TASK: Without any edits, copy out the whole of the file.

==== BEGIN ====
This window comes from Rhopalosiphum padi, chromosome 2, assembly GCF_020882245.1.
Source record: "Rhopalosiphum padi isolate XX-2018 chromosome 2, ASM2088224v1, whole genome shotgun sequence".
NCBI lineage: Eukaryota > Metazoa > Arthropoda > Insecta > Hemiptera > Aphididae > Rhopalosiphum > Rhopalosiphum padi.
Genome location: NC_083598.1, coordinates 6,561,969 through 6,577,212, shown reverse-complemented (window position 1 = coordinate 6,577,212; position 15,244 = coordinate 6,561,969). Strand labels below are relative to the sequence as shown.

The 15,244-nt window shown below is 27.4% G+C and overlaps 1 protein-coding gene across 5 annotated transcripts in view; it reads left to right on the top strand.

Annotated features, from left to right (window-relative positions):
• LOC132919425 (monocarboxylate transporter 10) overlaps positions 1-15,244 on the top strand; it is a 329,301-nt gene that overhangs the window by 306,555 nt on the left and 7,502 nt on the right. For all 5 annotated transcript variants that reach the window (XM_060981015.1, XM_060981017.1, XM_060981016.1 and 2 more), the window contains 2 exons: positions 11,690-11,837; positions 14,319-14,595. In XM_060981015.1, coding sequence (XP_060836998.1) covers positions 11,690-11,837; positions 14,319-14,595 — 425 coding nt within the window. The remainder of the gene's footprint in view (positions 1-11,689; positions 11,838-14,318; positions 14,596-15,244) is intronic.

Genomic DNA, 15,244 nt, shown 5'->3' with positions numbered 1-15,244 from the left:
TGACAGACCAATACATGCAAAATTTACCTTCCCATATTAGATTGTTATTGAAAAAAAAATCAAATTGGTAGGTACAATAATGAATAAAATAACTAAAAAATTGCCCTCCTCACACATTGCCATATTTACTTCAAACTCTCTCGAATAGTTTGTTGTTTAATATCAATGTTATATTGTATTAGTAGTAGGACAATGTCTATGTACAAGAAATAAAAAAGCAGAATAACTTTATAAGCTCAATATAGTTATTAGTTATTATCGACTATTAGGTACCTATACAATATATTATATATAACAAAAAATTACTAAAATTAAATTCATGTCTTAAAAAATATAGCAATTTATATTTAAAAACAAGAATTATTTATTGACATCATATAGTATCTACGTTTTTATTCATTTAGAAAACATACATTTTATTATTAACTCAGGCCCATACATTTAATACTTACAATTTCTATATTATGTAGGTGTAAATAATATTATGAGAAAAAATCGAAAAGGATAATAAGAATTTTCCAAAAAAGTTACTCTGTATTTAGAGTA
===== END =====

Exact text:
This window comes from Rhopalosiphum padi, chromosome 2, assembly GCF_020882245.1.
Source record: "Rhopalosiphum padi isolate XX-2018 chromosome 2, ASM2088224v1, whole genome shotgun sequence".
NCBI lineage: Eukaryota > Metazoa > Arthropoda > Insecta > Hemiptera > Aphididae > Rhopalosiphum > Rhopalosiphum padi.
Genome location: NC_083598.1, coordinates 6,561,969 through 6,577,212, shown reverse-complemented (window position 1 = coordinate 6,577,212; position 15,244 = coordinate 6,561,969). Strand labels below are relative to the sequence as shown.

The 15,244-nt window shown below is 27.4% G+C and overlaps 1 protein-coding gene across 5 annotated transcripts in view; it reads left to right on the top strand.

Annotated features, from left to right (window-relative positions):
• LOC132919425 (monocarboxylate transporter 10) overlaps positions 1-15,244 on the top strand; it is a 329,301-nt gene that overhangs the window by 306,555 nt on the left and 7,502 nt on the right. For all 5 annotated transcript variants that reach the window (XM_060981015.1, XM_060981017.1, XM_060981016.1 and 2 more), the window contains 2 exons: positions 11,690-11,837; positions 14,319-14,595. In XM_060981015.1, coding sequence (XP_060836998.1) covers positions 11,690-11,837; positions 14,319-14,595 — 425 coding nt within the window. The remainder of the gene's footprint in view (positions 1-11,689; positions 11,838-14,318; positions 14,596-15,244) is intronic.

Genomic DNA, 15,244 nt, shown 5'->3' with positions numbered 1-15,244 from the left:
TGACAGACCAATACATGCAAAATTTACCTTCCCATATTAGATTGTTATTGAAAAAAAAATCAAATTGGTAGGTACAATAATGAATAAAATAACTAAAAAATTGCCCTCCTCACACATTGCCATATTTACTTCAAACTCTCTCGAATAGTTTGTTGTTTAATATCAATGTTATATTGTATTAGTAGTAGGACAATGTCTATGTACAAGAAATAAAAAAGCAGAATAACTTTATAAGCTCAATATAGTTATTAGTTATTATCGACTATTAGGTACCTATACAATATATTATATATAACAAAAAATTACTAAAATTAAATTCATGTCTTAAAAAATATAGCAATTTATATTTAAAAACAAGAATTATTTATTGACATCATATAGTATCTACGTTTTTATTCATTTAGAAAACATACATTTTATTATTAACTCAGGCCCATACATTTAATACTTACAATTTCTATATTATGTAGGTGTAAATAATATTATGAGAAAAAATCGAAAAGGATAATAAGAATTTTCCAAAAAAGTTACTCTGTATTTAGAGTA